The Fall of Final Fantasy Part I: The Decline of Square Enix and Its Flagship Franchise



I have to click a link to read the story? Fuck that. Just quote all the important bits so that we can click the link for more information if we want to.


This is the most interesting bit to me (emphasis mine):

"Another huge influence on Final Fantasy has been the western world. I’m not entirely sure whether this stems from Sakaguchi’s departure, the merger, both, or neither, but it’s definitely there. Granted, a lot of this is rooted in Final Fantasy XI, as well, which took the linear, story-based formula the series has become known for and stuck it in an MMO. Obviously, this was Square Enix’s chance to compete on a new front, but it caused another drastic evolution fueled by the “need” to westernize."

The two prevalent examples are open world exploration and non-linearity. MMOs function this way, but that doesn’t mean non-MMO RPGs have to. Alas, western RPGs such as The Elder Scrolls and Dragon Age have adopted a non-linear approach, and for whatever reason critics and gamers alike have come to expect Final Fantasy to do the same. One of the reasons may be Final Fantasy XII, which aimed to be a MMORPG that wasn’t online. Curiously, however, XIII did a 180 and became probably the most linear game of the franchise.”

“There was an outcry that the game was too straightforward and didn’t feature enough exploration, so Square Enix took a different direction with the sequels. The primary issue with this is not that critics and fans were wrong about XIII’s linearity; they were wrong about the nature of Final Fantasy as a whole. Perhaps XIII went overboard, but the franchise has never been about exploration and non-linear gameplay. Sure, earlier titles had open world maps and some optional areas like caverns to explore, but even the original game, with such a limited story, was fairly straightforward. With IV, the driving force became story, and a linear plot calls for a linear game. Any choice the player is offered in Final Fantasy is illusory; even Lightning Returns: Final Fantasy XIII, boasting exploration and non-linearity, has one ending (unless you fail to complete the main quests, in which case you are forced to start over from the beginning).”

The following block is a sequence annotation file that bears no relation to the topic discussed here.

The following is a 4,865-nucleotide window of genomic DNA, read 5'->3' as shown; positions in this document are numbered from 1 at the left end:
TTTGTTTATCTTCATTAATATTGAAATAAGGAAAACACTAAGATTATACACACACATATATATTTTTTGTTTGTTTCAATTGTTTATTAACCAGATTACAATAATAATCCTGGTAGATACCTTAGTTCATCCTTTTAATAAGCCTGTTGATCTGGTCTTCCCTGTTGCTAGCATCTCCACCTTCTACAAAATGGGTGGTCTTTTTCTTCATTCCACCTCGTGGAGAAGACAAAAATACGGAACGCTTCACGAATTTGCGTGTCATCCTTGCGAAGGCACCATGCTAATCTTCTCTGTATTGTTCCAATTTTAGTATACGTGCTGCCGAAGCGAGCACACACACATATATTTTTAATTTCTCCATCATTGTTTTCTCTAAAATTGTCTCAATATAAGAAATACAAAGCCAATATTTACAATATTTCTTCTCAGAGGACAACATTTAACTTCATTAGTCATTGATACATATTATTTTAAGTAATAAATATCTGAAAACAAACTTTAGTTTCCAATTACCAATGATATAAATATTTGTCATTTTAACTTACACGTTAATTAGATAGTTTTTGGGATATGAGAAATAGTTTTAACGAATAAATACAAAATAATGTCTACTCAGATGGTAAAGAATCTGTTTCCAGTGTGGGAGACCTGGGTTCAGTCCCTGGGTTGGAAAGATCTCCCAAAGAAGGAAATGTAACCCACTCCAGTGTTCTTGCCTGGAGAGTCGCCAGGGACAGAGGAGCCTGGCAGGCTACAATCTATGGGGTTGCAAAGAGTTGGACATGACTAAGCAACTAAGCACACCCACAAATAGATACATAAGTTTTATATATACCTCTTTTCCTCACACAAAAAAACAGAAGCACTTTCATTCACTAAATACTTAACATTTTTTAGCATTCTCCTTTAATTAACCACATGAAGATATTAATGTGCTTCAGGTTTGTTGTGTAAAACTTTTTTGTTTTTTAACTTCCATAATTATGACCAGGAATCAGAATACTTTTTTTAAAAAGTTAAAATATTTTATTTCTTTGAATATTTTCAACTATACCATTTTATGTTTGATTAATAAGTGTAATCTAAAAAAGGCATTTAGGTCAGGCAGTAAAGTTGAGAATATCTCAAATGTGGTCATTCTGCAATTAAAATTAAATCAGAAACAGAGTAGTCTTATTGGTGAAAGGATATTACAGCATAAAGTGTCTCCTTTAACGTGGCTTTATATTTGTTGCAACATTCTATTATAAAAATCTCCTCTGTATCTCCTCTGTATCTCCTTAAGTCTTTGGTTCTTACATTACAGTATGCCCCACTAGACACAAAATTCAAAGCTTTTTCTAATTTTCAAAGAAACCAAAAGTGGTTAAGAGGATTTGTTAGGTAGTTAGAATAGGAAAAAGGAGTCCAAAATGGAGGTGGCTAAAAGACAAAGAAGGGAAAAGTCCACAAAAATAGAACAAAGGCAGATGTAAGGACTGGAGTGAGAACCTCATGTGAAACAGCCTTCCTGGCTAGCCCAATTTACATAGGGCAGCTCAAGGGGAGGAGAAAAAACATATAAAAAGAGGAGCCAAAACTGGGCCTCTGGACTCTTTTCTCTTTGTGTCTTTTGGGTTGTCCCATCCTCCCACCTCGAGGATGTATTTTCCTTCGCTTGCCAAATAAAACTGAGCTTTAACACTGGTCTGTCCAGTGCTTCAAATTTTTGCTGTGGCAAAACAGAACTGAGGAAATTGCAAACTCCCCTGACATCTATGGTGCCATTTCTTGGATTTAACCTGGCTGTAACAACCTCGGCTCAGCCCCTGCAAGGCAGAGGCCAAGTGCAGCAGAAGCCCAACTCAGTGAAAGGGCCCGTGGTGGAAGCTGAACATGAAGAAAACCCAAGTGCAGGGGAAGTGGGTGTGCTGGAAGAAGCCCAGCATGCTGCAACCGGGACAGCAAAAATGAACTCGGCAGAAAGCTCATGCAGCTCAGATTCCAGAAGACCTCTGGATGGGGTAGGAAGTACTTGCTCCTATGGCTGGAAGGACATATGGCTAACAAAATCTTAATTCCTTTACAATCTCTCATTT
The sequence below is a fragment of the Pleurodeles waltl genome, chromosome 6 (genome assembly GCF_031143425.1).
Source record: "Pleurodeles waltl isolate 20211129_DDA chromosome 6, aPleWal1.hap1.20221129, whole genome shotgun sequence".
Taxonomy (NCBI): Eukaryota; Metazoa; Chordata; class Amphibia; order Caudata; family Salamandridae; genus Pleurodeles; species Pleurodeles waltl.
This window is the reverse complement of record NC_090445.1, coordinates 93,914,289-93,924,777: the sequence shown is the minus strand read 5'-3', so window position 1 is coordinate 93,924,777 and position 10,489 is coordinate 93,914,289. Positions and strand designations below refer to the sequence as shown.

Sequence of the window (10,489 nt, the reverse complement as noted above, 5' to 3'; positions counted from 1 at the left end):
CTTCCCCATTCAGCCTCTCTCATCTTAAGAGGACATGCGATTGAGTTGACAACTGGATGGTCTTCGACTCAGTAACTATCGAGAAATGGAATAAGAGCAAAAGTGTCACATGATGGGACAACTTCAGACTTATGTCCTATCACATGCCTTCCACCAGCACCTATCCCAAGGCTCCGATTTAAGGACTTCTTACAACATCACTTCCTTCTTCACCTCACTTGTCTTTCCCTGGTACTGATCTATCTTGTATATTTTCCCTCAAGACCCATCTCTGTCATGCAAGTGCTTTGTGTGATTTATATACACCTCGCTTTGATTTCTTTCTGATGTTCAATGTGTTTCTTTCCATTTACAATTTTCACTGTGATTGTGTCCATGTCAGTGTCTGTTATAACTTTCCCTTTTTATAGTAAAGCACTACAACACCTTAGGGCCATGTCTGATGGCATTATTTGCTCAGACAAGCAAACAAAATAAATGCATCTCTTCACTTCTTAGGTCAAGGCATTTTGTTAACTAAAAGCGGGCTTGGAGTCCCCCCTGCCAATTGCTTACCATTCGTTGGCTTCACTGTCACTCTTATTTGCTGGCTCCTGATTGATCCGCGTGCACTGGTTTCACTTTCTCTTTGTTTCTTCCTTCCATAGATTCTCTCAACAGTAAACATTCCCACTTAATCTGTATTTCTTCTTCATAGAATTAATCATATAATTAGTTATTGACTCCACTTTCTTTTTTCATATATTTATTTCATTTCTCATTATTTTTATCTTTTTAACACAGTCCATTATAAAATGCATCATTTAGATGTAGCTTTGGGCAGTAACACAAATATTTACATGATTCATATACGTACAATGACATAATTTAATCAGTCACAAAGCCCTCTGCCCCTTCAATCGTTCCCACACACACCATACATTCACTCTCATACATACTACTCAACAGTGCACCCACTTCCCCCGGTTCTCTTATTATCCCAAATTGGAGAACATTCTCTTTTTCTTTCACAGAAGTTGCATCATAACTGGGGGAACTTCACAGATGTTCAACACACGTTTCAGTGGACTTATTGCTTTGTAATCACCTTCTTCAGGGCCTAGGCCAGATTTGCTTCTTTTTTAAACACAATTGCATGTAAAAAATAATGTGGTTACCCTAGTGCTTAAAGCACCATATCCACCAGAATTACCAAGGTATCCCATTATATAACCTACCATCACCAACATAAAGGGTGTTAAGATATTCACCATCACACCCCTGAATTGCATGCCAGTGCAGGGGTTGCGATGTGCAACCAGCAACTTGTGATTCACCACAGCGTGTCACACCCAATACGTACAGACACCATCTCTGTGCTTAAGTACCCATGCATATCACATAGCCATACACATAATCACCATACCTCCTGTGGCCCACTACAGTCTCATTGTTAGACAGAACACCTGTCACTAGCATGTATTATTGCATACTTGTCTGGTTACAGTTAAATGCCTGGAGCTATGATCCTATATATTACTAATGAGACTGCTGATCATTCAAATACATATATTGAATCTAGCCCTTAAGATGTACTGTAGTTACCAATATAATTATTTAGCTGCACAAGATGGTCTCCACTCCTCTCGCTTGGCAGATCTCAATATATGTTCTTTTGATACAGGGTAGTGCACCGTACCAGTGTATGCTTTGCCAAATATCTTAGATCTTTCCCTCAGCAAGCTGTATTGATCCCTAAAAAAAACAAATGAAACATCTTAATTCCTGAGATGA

Isn’t there an actual FF thread you could’ve posted this in?


Since the article is basically a case study on how a publisher manages a flagship title, I thought it would be of interest to everyone, not just FF fans. I find the crossroad between innovative game design and the management of outside expectations fascinating, and not just limited to RPGs (see: Street Fighter III). I might be overestimating the forums a bit, but putting a little thought into the games we play is a good thing, I think. YMMV, of course.


FFX-2 happened, it was shit and god awful and the franchise never recovered. The end.


FFx-2 is amazing.


The female centric story makes it look bad, but I love females


Linear games are not always bad. If the story is good, with enjoyable characters, and the battle system or whatever game mechanics it uses is good, then it’s all gravy with me. Sometimes, you just want to enjoy a well written story. FF13 being linear isn’t the only reason it was bad.


what will SWBeta stream now?



Also Lightning Returns is fun for the combat and not way too much else. I think it to be odd that you cant actually upgrade any items until NG+ though.


They kept over hyping each game as being something magical since VII blew us all away and when the games fail to match the hype Square, now Square Enix sold people on before the release they liked the franchise less and less. Happens all the time with different media and sequels or spinoffs or such. Square Enix’s best course of action would be to step away from FF or at least not trying to hype the next installment as THE blockbuster RPG of the next/current generation for a while.

Focus on actually making the game play good and let the results speak for themselves.